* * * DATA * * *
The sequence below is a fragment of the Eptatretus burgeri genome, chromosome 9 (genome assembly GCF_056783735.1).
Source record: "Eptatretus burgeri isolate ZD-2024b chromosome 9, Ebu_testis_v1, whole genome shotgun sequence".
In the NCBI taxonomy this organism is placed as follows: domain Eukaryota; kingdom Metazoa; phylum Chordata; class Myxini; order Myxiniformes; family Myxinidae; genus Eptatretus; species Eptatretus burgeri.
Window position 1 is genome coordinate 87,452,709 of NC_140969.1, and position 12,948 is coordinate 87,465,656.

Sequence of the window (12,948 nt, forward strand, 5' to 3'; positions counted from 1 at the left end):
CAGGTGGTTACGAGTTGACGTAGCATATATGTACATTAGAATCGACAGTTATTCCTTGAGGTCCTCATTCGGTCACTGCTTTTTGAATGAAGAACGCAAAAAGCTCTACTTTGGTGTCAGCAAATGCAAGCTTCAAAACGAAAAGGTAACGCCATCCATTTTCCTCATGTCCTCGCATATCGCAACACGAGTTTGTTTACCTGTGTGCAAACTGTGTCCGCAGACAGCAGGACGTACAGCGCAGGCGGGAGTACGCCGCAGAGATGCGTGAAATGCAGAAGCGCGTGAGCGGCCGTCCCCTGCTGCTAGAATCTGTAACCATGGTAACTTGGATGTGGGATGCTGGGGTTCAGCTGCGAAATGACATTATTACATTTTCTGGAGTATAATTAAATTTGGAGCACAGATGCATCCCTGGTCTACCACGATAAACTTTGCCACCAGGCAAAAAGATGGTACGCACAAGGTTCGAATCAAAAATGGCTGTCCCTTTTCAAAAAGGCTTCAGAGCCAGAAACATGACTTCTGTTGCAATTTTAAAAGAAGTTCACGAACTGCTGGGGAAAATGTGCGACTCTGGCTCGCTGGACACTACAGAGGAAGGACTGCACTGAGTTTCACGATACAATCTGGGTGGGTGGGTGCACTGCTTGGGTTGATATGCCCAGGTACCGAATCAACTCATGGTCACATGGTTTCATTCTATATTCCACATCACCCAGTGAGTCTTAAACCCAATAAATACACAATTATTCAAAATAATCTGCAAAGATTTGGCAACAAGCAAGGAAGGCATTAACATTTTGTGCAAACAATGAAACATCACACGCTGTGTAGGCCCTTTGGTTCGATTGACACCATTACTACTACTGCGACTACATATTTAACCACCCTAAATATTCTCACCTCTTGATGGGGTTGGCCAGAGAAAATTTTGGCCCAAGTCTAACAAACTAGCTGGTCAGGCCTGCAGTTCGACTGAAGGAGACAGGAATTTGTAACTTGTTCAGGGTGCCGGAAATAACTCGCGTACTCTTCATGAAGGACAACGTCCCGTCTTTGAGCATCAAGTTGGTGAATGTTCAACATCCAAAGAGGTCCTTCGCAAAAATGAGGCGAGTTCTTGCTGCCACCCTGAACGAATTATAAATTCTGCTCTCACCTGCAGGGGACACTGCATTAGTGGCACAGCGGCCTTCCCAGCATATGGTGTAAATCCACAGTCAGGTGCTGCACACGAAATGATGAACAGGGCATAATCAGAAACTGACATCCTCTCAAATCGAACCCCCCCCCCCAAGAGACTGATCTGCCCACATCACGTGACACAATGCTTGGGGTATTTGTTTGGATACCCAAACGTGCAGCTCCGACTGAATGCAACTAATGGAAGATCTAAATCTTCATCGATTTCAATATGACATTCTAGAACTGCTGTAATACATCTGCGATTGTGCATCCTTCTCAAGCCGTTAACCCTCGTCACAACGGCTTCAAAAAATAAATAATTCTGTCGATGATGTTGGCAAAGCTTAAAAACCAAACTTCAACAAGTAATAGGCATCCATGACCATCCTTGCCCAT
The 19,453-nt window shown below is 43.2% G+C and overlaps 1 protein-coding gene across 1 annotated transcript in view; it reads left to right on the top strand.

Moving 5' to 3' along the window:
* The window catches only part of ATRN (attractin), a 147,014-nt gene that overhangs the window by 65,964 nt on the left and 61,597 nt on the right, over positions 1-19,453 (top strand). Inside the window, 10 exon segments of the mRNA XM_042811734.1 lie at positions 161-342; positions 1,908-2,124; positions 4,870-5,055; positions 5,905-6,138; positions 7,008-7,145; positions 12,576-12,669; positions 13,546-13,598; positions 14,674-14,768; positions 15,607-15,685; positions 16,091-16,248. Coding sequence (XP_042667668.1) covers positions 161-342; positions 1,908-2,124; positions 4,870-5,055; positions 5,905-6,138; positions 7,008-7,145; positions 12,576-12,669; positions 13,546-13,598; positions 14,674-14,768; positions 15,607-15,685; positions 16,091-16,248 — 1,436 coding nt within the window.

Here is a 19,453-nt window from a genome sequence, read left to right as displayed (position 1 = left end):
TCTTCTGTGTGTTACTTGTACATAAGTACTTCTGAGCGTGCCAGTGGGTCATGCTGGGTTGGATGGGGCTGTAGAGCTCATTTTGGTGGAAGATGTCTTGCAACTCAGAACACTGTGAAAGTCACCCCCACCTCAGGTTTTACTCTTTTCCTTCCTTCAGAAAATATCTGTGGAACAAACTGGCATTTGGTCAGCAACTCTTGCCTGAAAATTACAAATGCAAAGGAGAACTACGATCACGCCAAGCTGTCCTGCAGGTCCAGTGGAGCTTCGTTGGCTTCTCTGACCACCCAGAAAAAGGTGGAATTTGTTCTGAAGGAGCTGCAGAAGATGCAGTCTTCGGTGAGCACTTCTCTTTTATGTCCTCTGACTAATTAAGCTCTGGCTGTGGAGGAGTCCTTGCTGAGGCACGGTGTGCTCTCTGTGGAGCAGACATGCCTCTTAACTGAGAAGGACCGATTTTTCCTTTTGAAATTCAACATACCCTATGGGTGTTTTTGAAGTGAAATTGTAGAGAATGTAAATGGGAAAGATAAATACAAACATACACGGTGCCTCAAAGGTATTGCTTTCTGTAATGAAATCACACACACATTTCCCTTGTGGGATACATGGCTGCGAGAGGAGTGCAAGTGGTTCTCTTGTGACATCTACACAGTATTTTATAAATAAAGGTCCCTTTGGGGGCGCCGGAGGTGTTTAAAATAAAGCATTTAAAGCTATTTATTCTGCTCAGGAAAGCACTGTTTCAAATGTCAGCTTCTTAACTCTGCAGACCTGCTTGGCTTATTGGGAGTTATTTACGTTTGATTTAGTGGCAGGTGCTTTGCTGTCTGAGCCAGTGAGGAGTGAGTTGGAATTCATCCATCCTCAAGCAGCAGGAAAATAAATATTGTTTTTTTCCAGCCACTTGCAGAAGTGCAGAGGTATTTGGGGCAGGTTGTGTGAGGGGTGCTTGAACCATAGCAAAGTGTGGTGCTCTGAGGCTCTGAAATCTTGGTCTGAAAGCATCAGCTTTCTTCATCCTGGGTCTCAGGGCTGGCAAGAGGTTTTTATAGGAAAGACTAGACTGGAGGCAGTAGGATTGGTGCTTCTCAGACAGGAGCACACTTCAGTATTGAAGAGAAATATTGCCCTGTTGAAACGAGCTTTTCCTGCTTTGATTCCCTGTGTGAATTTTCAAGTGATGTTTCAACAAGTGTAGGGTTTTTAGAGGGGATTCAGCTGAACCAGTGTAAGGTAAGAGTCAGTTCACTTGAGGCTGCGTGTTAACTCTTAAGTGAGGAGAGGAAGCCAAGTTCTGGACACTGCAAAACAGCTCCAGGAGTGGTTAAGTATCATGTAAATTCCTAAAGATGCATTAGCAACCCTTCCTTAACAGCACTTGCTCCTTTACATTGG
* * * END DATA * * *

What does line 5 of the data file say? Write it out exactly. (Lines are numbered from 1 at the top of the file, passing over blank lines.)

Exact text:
Sequence of the window (12,948 nt, forward strand, 5' to 3'; positions counted from 1 at the left end):